It isn't "just investing". Especially with regards to angel investing, the entrepreneurs are able to use their knowledge and expertise to allow many other startups to exist and flourish.

In my personal experience, I've worked with a pair of founders that have become amazingly successful at creating viral growth in companies. So by investing & advising, they've been able to multiply their impact on the world.

deepsun 14 hours ago 0 replies      
Because, starting a company, and running it for a long time requires very different set of skills and mindset. And it's a very different experience, and people are different.

Also, the most successful entrepreneurs actually continue to create companies, often in very different areas: Elon Musk, Richard Branson, Martin Varsavsky, Oleg Tinkov.

a3voices 14 hours ago 0 replies      
The bug is called capitalism. It's an imperfect societal system, but a better one has never been tested before.
Ask HN: Cool technology oriented startups/young companies.
4 points by solomatov  14 hours ago   3 comments top 2
youbedead 13 hours ago 0 replies      
* Delphix - database virtualization

* Intentional Software - intentional programming

adamnemecek 14 hours ago 1 reply      
What's your question?
Ask HN: Staying motivated?
6 points by SomeoneWeird  22 hours ago   4 comments top 4
BorisMelnik 5 hours ago 0 replies      
I have a really hard time with this. I go through periods like this:

15-20 days - really motivated work 10-12 hour days5-8 days - motivated but uninspired4-5 days - completely unmotivated and uninspired

that is pretty much my typical month, every month. the lows are low but the highs are high. just find your groove and stick to it. everyone becomes unmotivated at times.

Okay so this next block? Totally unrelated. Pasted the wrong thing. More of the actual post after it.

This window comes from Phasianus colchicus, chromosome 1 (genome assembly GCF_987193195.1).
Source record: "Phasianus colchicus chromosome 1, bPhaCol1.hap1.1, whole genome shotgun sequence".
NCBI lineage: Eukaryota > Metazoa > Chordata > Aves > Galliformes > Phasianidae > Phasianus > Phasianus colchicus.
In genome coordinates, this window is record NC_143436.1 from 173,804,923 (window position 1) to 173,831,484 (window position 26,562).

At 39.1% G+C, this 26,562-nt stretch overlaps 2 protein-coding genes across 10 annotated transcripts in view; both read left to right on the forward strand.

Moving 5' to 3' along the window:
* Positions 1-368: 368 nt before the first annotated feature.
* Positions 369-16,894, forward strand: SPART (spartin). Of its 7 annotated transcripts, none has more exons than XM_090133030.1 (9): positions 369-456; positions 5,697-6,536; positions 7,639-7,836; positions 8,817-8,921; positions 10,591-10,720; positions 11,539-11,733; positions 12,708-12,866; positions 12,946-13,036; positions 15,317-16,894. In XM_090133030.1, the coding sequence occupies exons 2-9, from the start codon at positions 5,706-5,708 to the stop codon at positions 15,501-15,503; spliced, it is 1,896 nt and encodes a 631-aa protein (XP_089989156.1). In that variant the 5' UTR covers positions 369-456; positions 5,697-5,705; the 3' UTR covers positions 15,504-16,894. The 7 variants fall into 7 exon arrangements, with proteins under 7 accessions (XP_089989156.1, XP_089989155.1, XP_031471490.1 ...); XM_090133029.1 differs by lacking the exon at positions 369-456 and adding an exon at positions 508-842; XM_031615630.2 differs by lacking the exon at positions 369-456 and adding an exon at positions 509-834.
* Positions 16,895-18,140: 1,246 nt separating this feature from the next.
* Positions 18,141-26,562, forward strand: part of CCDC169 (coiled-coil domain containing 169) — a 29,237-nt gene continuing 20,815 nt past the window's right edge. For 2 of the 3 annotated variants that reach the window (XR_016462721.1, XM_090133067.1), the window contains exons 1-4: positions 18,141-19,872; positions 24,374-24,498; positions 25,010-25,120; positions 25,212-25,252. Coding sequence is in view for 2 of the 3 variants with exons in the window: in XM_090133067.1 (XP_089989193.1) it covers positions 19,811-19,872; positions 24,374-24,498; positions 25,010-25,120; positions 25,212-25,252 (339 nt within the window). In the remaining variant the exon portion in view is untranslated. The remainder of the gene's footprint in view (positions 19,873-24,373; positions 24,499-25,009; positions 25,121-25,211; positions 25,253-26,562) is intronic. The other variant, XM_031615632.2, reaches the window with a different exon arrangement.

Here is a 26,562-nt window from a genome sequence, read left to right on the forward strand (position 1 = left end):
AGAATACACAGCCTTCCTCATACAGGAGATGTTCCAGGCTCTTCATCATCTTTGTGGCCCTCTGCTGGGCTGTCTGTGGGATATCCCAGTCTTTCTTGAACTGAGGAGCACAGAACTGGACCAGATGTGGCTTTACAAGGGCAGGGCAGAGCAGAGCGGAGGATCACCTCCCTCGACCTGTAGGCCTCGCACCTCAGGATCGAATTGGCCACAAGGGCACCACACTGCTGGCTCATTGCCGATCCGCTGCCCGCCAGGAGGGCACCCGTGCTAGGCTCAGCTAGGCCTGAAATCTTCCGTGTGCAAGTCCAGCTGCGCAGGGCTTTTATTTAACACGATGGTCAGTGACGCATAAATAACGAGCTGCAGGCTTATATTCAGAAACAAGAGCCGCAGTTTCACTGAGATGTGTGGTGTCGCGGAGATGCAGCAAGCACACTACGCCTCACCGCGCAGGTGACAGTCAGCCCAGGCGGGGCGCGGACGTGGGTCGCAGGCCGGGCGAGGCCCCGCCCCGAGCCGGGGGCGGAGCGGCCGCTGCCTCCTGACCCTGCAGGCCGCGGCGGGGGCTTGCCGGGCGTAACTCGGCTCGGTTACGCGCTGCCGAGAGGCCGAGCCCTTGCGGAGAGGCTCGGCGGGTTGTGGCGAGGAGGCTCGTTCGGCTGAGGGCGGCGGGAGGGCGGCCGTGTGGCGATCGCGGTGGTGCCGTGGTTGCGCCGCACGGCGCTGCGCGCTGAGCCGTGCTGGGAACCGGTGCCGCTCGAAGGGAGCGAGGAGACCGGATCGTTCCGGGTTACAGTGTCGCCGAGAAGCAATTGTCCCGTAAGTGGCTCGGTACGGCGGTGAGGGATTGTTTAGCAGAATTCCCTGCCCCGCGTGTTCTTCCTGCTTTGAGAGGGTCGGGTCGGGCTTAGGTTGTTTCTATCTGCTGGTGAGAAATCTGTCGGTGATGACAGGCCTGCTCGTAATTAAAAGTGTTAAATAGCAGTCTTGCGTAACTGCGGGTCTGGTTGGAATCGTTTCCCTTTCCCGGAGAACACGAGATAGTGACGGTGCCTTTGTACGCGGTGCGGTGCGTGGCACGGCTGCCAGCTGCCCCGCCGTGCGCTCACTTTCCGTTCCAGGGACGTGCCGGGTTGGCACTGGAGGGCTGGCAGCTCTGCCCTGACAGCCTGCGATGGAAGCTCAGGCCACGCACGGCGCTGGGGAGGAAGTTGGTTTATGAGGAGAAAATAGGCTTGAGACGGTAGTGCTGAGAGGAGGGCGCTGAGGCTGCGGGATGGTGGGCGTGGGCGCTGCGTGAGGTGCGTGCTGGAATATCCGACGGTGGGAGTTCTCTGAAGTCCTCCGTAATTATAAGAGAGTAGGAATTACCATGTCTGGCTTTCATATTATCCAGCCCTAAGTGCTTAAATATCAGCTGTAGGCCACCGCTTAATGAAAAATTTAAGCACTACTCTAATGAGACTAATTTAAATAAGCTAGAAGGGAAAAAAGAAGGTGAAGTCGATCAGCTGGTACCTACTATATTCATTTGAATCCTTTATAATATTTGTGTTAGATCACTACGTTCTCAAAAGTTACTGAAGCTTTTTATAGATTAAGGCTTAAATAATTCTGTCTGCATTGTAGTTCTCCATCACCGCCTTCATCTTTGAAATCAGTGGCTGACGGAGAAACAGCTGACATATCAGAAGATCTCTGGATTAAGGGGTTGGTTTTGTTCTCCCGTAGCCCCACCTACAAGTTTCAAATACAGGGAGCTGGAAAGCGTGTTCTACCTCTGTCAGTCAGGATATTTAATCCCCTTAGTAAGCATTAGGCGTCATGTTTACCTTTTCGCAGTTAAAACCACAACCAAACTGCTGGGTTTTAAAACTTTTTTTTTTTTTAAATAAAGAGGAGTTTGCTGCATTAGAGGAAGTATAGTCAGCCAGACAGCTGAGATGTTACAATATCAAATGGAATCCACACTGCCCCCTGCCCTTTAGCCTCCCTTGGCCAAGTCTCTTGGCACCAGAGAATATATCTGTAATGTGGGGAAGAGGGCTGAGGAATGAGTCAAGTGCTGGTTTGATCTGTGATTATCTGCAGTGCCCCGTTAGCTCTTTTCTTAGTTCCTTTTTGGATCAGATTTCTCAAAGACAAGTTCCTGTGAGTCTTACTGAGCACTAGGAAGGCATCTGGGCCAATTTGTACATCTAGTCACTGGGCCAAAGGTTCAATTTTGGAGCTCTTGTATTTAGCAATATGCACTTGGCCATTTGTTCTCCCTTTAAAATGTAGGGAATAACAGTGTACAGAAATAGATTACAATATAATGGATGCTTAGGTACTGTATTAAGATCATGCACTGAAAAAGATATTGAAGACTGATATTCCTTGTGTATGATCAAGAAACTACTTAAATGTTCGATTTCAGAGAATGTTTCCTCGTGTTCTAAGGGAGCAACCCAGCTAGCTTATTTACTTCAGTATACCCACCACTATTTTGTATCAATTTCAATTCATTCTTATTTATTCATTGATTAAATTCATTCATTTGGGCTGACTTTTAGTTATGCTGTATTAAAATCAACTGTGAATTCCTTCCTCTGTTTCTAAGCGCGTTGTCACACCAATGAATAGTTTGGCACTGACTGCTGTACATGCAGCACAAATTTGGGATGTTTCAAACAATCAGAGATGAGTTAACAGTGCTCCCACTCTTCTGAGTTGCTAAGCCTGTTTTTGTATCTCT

avenger123 20 hours ago 0 replies      
Just chill. Don't worry about it. Do something that you enjoy and don't feel guilty about spending all your time at it. Don't feel guilty for not doing much or just "wasting" your time. This is your mind/soul telling you something. Listen to it and pay attention. Maybe you're burning out, maybe not. Give yourself the freedom to just chill for a few weeks and not get worked up about what you should/should not be doing.

I don't know your details but this could be your mind and body telling you to change for the better. Do you exercise, do you sleep well (at least 7-7.5 every night). Do you have hobbies outside software? Do you get out and hang out? How's your personal relationships? All these things matter and if something is really out of sync your mind/body starts to fight you. Listen to it. The trick is to have a balance to your life and still get to where you want to go. Sometimes the balance shifts in one direction or another but it's always good to try to maintain the balance.

Pyrodogg 14 hours ago 0 replies      
One suggestion is to try and flip your day. Don't expect to have energy after your solid day at the office to focus on smaller things at home.

Get up earlier and spend some time right away working on your smaller things requiring focus. I don't think your core work day would be robbed of anything either, a significant portion of the energy loss is the context switch from work to commute to home.

If you get up two hours earlier and go to work at the same time, the end of the day will feel a bit latter but i'd wager you'll be just as productive as the end of a day right now.

Note: Speaking from speculation, not experience.